In the 1980s, game enthusiasts gathered around their TVs to play arcade games such as “Space Invaders.” Then came “LAN parties” in the 1990s and early 2000s, when multiplayer online games became popular and could be played over local area networks.
Today, it’s all about e-sports–multiplayer video games played competitively online for anyone to watch, with professional gamers creating and building huge communities around them.
The global games market is worth US$134.9 billion, with Asia Pacific contributing to nearly half that amount ($66.2 billion), according to Newzoo. Furthermore, a whopping 25% of all consumer spending on games comes from China alone.
But the communities around games are all different–each game has its own fans, culture, and tournaments. If you’re a brand marketer wanting in on the e-sports action, understanding each game and its associated culture is vital.
“Every e-sports audience is distinct,” said Seamus Byrne, host of The E-sports Moment podcast. “So each community has its own flavour.”
For example, Fortnite—a survival game in which players build defensive fortifications—has a funny, over-the-top vibe, while Counter-Strike—in which teams of terrorists battle to perpetrate an act of terror while teams of anti-terrorists try to prevent it—is a much more serious game, reflected in the communities built around it, he said.
Find The Game Your Audience Plays
Anna Torres, Intel’s marketing director for South-East Asia, Australia, and New Zealand, said developing an e-sports audience comes down to building a brand’s involvement with that gaming community.
“With Intel Extreme Masters, we have over 13 million people tuning into streams to watch the tournaments,” Torres said. “We separate that into four channels, including Thailand, Indonesia, Vietnam, and the Philippines, and we have local ‘casters’ [commentators], giving a local flavour to the tournament. It’s vital to focus on the local audiences and what they like if you want to succeed in this market.”
Legacy E-sports, a subsidiary of Adelaide Football Club, had members play in the Rift Rivals event in Vietnam in 2017, and again when Sydney hosted in 2018. Among the effective ways of developing an audience in e-sports, said Luca Rudolph, a spokesperson for Legacy E-sports, are giveaways, video content that is fun, engaging, and involves the players, and creating a character for the audience on social media.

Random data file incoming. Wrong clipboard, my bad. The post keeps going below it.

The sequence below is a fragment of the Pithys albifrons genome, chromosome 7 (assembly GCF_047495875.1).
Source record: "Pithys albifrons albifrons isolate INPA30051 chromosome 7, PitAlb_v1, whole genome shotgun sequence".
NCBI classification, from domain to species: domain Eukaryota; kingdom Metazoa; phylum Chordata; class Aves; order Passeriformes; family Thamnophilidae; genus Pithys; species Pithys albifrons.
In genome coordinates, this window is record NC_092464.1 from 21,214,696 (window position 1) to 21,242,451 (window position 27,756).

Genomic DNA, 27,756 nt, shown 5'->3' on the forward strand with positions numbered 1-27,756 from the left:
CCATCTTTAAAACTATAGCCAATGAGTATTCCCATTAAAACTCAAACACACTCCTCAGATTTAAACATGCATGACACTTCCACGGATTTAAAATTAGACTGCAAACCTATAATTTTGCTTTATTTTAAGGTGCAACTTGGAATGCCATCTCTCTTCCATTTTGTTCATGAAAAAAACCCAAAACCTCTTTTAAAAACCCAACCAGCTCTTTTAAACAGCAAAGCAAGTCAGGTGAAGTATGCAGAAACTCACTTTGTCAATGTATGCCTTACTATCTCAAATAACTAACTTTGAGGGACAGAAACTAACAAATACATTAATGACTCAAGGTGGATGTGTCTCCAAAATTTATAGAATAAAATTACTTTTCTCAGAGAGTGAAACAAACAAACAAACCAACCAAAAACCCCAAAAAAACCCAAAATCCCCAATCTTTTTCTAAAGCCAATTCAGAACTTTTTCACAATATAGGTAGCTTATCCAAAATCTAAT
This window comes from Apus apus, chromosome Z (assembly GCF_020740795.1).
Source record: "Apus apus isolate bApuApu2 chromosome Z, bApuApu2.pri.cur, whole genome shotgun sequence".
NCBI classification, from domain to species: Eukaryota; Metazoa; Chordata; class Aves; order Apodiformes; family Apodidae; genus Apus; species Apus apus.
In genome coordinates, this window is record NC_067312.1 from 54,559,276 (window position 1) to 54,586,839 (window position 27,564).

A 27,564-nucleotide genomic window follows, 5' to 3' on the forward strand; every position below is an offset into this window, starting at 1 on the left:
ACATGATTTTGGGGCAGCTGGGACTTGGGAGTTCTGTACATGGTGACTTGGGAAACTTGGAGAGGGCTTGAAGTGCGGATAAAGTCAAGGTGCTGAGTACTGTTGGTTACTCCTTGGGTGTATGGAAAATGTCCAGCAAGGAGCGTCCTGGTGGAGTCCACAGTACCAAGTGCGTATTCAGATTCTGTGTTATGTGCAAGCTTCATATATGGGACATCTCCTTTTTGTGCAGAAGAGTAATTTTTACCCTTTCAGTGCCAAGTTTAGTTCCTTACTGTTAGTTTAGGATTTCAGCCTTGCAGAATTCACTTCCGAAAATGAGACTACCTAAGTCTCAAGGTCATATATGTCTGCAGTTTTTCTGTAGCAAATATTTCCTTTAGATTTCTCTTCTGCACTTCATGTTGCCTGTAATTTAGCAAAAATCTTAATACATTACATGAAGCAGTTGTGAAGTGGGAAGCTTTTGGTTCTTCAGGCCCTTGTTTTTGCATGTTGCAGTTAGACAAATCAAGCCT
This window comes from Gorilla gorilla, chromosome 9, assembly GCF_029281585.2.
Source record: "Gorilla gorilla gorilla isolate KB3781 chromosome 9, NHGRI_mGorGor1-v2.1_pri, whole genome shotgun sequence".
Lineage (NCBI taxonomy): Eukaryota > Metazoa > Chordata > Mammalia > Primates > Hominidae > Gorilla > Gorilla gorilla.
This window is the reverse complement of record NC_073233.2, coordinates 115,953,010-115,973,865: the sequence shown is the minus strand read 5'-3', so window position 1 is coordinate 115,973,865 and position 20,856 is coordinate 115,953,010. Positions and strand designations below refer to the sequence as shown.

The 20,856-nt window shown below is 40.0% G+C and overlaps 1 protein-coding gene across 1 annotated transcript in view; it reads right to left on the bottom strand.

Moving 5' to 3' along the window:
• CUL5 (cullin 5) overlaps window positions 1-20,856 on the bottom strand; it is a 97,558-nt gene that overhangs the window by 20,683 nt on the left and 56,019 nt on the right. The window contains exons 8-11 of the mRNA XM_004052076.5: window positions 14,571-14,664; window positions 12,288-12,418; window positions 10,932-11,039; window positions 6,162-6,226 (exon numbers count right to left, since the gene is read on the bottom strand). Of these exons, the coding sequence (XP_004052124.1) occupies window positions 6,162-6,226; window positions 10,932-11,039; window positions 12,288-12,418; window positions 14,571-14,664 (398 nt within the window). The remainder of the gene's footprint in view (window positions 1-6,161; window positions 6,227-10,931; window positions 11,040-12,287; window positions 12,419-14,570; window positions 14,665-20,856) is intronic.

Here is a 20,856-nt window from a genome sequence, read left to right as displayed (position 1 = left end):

“[These audiences] are inured to traditional marketing methods. If you can engage in an authentic way, it can provide huge returns,” Rudolph said. “Simple, often humorous engagements can massively amplify the message and the brand.”
Make A Commitment
While the e-sports audience may be sceptical about traditional marketing and advertising techniques, it is open to brands coming on board with a long-term commitment that contributes to the community.
Intel has invested $US100 million in e-sports over three years with the world’s premier gaming league ESL. Torres said this has helped create communities around ESL’s various games, as well as bolstering Intel’s brand within the gaming audiences.
“The key lesson is that ongoing commitment is crucial if you want to build a community and an audience,” Torres said. Audiences appreciate when a brand offers long-term loyalty, he added. “You can’t just dip in and out,” Torres said
Branding can also extend to the audiences themselves. Many leagues and teams offer “skins”–jerseys featuring the livery of a favourite player or team. Game platforms are also storefronts that can offer co-branded content, digital accessories, and access to secondary experiences within the gaming franchise, such as additional storylines and game plans.
Findings from Fortnite
The enormously popular Fortnite, for which about 40 million users log in to play every month, has become the most-viewed game on Twitch, a streaming platform for gaming content. Twitch offers more than 4,500 user channels for streaming games and claims an average of about 140,000 viewers at any one time.
Fortnite’s developers are all about community. Fortnite recently hosted a set from DJ Marshmello within the game, and players had to fight their way to attend. If a player got killed along the way, they didn’t get to the Marshello gig in real time. However, replays of the gig paid off in terms of audience engagement, with 100 million YouTube views of the content and related play in the week after the event.
E-sports Moment’s Byrne said that what happens in Fortnite is now spilling out of the game and creating digital communities in adjacent platforms, such as YouTube and Twitch. “The Fortnite community didn’t just participate,” he said. “They took what they discovered and let it change part of their wider outlook.”
The lessons brands can take from Fortnite is that building a community is about developing content relevant to the audience and offering a long-term commitment to that audience. After all, passionate brands build passionate audiences. For success in e-sports, and in building a community, passion is the key ingredient.